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  • Review by Faye Coulman

REVIEWED: Memoriam's 'Requiem for Mankind

Firing up their creative cannons once again, British death metal talents Memoriam have just detonated their latest, most explosive bolt of brutality. Their third album, ‘Requiem for Mankind’, comes hot on the heels of 2018’s obliterating ‘The Silent Vigil’ and showcases the band’s unique, masterful blend of classic, old school death and foreboding, gloomy atmospherics. Astoundingly accomplished for an outfit that have only been operating since 2016; no doubt due to a stellar line-up boasting ex-members from Bolt Thrower and Benediction, Memoriam have already ratcheted up two successful full-lengths and several killer demos. Saturated in the bloody imagery of war and destruction, with suffocating, morbid riffs and Karl Willet’s signature, raw-throated vocals lending a weighty gravitas to epic themes, this latest aggression-spiked serving tackles some thorny issues and is as rousing as a call to arms.

From the first merciless notes of fury-filled ardour, ‘Shell Shock’ sweeps the listener up in its bloody grip and never relents, with a catchy, steel-capped boot tapping chorus, lashings of abrasive groove and riffs that churn up the rich landscapes of sound like massive, pitiless tank tracks; the overall impression of vast civilisations being pulverised to dust by the machinery of conflict. A worthy, rampaging opening to hostilities, 'Shell Shock’s' liturgies of destruction are followed by the earth-shattering beats, grinding riffs and queasy, lurching chords of ‘Undefeated’, another torrid paean to devastation that exudes grit-encrusted, punk-rock intensity. ‘Never the Victim’ continues in the same vein but with an air of deeper solemnity as the band begin to dwell on the weightier implications of conflict, with some gloomy, lamenting interludes and doom-edged, agonising riffs, the initial exuberance giving way to more serious themes and paving the way for the next track, ‘Austerity Kills’. Nothing less than a direct and politically-minded attack on the inhumane, toxic austerity policies of the current UK government, which have reportedly resulted in over 100,000 deaths amidst the poorest and most vulnerable in society, with this song Memoriam have channelled their tangible, utterly raw anger at this intolerable travesty into their art with harsh, pounding blast beats and gravid, gloriously Brummie-edged vocals of bitter, spitting ferocity. Pity the Tory scumbag who comes face to face with this level of ferocious, justified rage.

The abrupt tonal changes of ‘In the Midst of Desolation’ keep the listener on their feet and showcase the chameleon-like technical skills of these experienced musicians, with a chorus of twanging strings offset beautifully by some sludgy, dragging riffs; while ‘Refuse to be Led’ rebounds with dusky, pounding slabs of extreme heavy metal, signalling the falling masonry of any rigidly held preconceptions of what song structures should be. So far, this is pure classic Memoriam - where relentless old school death meets epic dark melody.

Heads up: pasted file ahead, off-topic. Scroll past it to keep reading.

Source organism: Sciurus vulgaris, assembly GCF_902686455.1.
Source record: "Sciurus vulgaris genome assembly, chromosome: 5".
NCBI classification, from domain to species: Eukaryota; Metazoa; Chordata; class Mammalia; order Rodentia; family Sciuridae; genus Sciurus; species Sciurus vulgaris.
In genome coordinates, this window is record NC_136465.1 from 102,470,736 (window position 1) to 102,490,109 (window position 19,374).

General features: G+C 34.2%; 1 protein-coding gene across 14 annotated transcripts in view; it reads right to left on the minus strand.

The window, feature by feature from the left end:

Continuing the concern with real-world affairs, ‘The Veteran’ is a heartfelt ‘message to the government’ not to cold-bloodedly discard or ignore those who’ve been exposed to the terrifying front lines of war. The emptiness, despair and PTSD experienced by former soldiers is depicted with excruciating detail through lucid, evocative lyrics and excruciating, high-pitched guitars. With imagery balancing the horrors of war alongside the closer to home horrors of down and out ex-army vets living on the street, this is deliberately jarring and upsetting stuff - and Memoriam are determined that we should take note.

Title track ‘Requiem for Mankind’ picks up the fist-pumping pace again; laying waste with a churning whirlpool of furious riffs, rabid, foam-at-the-mouth vocals, and bicep-cramping drum-work as intense and relentless as a spray of rapid enemy fire; while ‘Fixed Bayonets’ goes straight for the jugular and proves the most no nonsense, instantly gratifying number on the album, where some satisfying, classic guitar-work combines with the exhilarating, pounding bombardment of blastbeats and crashing cymbals. Finally, like a slow mourning dirge, ‘Internment’ puts the album to rest with solemn, dignified chords that wouldn’t be amiss at a military memorial service. As the emotionally shattering final notes fade away, the listener is left like a wounded soldier stumbling from the muddy battleground, blinded by ashes and smoke, thoughts lingering on the most devastating aspect of war - the inestimable human cost.

One of the standout albums of the year, Memoriam have really found their stride with this one, building on their past achievements and delivering some sublime, synapse-scorching death metal with a deadly serious message. For all the bloodshed of battle and the ravages of warfare, it’s the disgraceful disregard for basic humanity - manifested in cold, unfeeling and ruthless attitudes - that is truly monstrous. ‘Requiem for Mankind’ is a timely reminder not to forget the men and women who fought for the freedoms we all enjoy, be they civil rights, free speech, or the creative license to make and listen to any kind of rage-fuelled music we damn well like.


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